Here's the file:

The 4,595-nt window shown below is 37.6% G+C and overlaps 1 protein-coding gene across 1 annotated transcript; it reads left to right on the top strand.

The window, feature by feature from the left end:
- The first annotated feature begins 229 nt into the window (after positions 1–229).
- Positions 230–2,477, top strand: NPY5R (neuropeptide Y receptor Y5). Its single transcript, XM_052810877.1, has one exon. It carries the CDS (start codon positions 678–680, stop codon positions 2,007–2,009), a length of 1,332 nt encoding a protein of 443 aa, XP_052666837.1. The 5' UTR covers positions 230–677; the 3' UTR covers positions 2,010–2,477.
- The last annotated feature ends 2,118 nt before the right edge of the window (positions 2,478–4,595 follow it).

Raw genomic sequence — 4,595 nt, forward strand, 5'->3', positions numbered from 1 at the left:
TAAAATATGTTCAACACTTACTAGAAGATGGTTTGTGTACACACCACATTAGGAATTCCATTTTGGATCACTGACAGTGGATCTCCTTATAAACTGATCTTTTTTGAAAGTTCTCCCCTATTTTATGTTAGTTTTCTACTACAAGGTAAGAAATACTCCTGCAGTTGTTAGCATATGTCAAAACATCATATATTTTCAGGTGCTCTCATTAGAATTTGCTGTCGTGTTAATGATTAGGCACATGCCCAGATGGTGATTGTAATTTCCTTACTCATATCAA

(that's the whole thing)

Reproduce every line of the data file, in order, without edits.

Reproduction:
The 4,595-nt window shown below is 37.6% G+C and overlaps 1 protein-coding gene across 1 annotated transcript; it reads left to right on the top strand.

The window, feature by feature from the left end:
- The first annotated feature begins 229 nt into the window (after positions 1–229).
- Positions 230–2,477, top strand: NPY5R (neuropeptide Y receptor Y5). Its single transcript, XM_052810877.1, has one exon. It carries the CDS (start codon positions 678–680, stop codon positions 2,007–2,009), a length of 1,332 nt encoding a protein of 443 aa, XP_052666837.1. The 5' UTR covers positions 230–677; the 3' UTR covers positions 2,010–2,477.
- The last annotated feature ends 2,118 nt before the right edge of the window (positions 2,478–4,595 follow it).

Raw genomic sequence — 4,595 nt, forward strand, 5'->3', positions numbered from 1 at the left:
TAAAATATGTTCAACACTTACTAGAAGATGGTTTGTGTACACACCACATTAGGAATTCCATTTTGGATCACTGACAGTGGATCTCCTTATAAACTGATCTTTTTTGAAAGTTCTCCCCTATTTTATGTTAGTTTTCTACTACAAGGTAAGAAATACTCCTGCAGTTGTTAGCATATGTCAAAACATCATATATTTTCAGGTGCTCTCATTAGAATTTGCTGTCGTGTTAATGATTAGGCACATGCCCAGATGGTGATTGTAATTTCCTTACTCATATCAA